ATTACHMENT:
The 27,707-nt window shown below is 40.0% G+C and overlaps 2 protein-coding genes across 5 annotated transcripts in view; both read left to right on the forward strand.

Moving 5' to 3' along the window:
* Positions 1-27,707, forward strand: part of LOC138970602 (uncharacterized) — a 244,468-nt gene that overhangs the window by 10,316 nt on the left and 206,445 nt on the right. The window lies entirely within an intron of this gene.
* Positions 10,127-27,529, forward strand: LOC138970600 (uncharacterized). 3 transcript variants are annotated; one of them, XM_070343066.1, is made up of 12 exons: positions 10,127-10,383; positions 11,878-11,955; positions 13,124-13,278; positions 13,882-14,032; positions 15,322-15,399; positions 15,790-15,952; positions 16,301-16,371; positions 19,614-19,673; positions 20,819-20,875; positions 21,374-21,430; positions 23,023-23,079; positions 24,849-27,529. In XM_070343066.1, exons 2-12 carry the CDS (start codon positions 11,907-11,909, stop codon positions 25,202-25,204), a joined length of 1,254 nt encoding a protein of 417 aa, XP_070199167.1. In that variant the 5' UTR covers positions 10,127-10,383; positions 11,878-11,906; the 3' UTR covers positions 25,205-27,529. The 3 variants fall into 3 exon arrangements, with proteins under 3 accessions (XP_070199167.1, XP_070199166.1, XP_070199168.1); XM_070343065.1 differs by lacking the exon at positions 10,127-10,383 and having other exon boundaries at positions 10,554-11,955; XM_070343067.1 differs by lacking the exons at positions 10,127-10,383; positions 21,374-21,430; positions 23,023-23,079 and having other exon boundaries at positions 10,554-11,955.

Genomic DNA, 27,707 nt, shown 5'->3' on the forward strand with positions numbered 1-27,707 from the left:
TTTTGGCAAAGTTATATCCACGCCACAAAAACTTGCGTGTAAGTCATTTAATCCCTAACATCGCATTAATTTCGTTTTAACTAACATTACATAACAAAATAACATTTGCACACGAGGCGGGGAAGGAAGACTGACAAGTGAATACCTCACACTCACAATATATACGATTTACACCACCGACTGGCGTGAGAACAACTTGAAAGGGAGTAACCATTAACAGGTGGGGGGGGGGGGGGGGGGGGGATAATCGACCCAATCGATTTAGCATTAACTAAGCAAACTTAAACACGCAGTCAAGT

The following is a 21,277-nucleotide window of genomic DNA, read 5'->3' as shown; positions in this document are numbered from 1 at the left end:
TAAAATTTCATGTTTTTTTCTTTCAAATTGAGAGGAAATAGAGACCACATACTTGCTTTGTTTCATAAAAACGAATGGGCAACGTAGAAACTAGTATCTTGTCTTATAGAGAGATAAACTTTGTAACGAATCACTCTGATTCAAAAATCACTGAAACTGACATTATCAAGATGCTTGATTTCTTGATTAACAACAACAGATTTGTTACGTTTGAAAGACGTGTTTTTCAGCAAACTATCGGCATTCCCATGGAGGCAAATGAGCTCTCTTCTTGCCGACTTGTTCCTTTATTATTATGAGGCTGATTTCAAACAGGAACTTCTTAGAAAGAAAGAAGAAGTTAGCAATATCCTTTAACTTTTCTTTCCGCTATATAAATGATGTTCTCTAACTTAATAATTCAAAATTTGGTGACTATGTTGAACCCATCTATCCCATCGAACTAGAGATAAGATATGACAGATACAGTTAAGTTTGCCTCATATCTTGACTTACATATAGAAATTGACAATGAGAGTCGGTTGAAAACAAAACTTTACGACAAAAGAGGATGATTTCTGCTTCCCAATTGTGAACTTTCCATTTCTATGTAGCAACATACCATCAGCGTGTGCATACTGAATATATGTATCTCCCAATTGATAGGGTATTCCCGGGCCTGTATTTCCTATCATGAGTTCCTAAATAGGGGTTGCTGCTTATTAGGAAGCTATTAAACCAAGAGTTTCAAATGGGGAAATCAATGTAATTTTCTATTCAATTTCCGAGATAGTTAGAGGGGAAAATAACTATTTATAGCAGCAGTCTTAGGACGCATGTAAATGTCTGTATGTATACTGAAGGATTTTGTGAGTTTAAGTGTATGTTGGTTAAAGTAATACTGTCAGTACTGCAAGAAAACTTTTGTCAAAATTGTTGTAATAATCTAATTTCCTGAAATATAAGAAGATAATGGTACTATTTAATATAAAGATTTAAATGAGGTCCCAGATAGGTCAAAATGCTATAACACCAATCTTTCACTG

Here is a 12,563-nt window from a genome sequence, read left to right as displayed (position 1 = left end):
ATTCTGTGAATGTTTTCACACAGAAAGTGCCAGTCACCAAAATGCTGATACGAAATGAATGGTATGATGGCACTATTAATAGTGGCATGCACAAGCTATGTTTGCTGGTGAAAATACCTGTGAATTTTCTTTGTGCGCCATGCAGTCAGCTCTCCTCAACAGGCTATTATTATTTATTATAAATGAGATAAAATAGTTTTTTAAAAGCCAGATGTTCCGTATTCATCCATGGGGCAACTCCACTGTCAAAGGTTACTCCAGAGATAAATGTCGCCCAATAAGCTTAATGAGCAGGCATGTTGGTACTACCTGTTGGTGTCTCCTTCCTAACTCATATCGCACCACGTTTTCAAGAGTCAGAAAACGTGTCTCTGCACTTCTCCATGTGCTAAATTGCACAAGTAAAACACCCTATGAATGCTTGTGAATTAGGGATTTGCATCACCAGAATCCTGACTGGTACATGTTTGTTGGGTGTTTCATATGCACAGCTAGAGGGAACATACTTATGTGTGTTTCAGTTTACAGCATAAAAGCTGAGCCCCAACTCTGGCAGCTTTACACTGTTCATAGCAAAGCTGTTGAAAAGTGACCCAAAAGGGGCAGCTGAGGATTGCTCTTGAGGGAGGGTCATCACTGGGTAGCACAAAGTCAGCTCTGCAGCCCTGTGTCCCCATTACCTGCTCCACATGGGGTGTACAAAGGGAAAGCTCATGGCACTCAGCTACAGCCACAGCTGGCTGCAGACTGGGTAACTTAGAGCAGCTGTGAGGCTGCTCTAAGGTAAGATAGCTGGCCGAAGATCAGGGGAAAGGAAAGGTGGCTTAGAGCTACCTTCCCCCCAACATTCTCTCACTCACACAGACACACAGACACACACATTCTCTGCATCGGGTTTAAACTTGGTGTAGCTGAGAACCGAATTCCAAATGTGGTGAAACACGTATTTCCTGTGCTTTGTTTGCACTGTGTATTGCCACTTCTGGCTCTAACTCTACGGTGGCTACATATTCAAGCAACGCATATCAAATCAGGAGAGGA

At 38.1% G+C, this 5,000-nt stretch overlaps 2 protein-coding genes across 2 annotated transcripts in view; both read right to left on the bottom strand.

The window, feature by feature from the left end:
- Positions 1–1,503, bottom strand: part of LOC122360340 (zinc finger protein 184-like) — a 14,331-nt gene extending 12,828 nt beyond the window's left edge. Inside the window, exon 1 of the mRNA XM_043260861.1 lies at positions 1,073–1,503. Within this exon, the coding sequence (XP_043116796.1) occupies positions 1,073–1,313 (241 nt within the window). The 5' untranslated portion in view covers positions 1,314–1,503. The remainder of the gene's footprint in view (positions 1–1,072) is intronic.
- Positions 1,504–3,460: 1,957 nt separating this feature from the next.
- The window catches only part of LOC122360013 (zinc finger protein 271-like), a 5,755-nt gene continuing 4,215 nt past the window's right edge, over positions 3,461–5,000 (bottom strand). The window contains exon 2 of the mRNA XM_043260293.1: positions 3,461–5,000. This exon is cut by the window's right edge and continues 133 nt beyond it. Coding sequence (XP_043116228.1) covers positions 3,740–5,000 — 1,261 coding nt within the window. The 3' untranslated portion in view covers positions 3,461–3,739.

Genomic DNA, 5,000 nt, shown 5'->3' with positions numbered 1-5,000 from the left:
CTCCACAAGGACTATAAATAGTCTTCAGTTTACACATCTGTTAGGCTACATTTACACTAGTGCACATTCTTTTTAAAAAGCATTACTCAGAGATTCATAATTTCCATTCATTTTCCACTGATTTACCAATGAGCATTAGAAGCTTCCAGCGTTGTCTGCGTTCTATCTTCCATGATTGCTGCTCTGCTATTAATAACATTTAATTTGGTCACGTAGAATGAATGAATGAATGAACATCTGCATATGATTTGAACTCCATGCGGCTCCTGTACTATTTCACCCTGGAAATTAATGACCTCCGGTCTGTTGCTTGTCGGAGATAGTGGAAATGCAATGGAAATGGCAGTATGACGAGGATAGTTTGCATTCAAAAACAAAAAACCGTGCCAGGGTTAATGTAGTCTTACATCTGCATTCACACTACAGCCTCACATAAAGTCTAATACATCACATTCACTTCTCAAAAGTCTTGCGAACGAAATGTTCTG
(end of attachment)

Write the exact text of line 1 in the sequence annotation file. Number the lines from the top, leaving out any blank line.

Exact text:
The 27,707-nt window shown below is 40.0% G+C and overlaps 2 protein-coding genes across 5 annotated transcripts in view; both read left to right on the forward strand.